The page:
Read the label of any CBD product and you’ll probably see that the active ingredient comes from one of two plants—hemp or marijuana. The difference between the two is simple, says Dr. Atkinson.

“The federal government defines hemp as a cannabis plant with less than 0.3 percent tetrahydrocannabinol (THC) by weight,” he says. (THC is the compound in cannabis that makes you high—and 0.3 percent THC isn't enough to impact your mental state.) “A cannabis plant with a greater THC content is what is often termed marijuana.” Essentially, low-THC, hemp-derived CBD grown according to industrial hemp farming regulations is widely known to be legal everywhere. (Although that’s not always technically the case—more on that in a minute.)

"Pure CBD, whether derived from cannabis or hemp or made in a lab, is ultimately the same molecule and will have the same effect."—Jeff Chen, MD

When comparing the CBD found in hemp and marijuana, there’s really no difference, says Jeff Chen, MD, founder and director of UCLA's Cannabis Research Initiative. "Pure CBD, whether derived from cannabis or hemp or made in a lab, is ultimately the same molecule and will have the same effect," he says. Adds Cannuka cofounder Michael Bumgarner, who has a background in farming (and was also a panelist at the Well+Good TALK): "A molecule is composed of a specific arrangement and configuration of atoms with a specific bonding pattern. The strain of cannabis plant, regardless of its percentage of CBD and THC, does not change these fundamental truths."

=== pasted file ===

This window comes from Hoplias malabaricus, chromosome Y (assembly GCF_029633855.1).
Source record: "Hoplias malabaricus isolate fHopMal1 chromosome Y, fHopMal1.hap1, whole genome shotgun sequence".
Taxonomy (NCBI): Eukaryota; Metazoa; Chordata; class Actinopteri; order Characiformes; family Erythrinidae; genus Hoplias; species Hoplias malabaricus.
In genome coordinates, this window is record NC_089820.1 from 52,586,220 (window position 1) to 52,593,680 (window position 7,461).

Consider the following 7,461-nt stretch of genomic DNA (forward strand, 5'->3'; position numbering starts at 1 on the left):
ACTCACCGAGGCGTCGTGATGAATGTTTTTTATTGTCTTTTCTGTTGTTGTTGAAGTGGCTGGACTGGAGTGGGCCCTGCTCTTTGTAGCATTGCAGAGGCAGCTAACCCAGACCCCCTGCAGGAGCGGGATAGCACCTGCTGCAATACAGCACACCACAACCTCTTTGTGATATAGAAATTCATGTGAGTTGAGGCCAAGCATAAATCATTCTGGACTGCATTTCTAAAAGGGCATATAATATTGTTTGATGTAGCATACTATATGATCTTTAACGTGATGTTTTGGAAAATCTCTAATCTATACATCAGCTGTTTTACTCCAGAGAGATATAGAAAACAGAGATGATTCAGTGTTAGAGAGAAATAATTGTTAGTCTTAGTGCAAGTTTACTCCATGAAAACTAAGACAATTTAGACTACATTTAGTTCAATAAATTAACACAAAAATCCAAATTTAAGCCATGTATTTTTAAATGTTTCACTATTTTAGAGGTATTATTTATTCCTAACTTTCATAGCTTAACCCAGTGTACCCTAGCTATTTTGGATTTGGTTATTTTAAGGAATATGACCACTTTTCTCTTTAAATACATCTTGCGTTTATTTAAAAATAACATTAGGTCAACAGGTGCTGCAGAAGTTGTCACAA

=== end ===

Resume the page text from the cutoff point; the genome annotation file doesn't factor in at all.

But unless you’re buying your CBD products from a dispensary, you’re never going to encounter CBD sourced from marijuana. (The kind you can buy online and in regular retail stores is always sourced from hemp.) “CBD derived from the cannabis plant may still have high levels of THC,” points out Nick Danias, cofounder of The Pottery, a dispensary in Los Angeles. So yes, some CBD products can still get you high, despite reports to the contrary.

All your CBD questions, answered
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What about whole-plant CBD vs. CBD isolate?

Two other buzzy phrases you’re likely to see when CBD shopping are “full-spectrum” and “isolate.” This essentially has to do with how the CBD product is formulated—CBD isolate is shorthand for the CBD molecule standing on its own, while whole-plant CBD contains other compounds from the cannabis plant as well.

There's quite a bit of debate in the industry right now around whether one is superior to the other, and there hasn't been enough research to settle the argument definitively. "I hear from scientists on both sides," says Bumgarner. "Some say there is no difference, because once you extract CBD, our bodies process it on an individual basis. The other side says full-spectrum is the only way to go."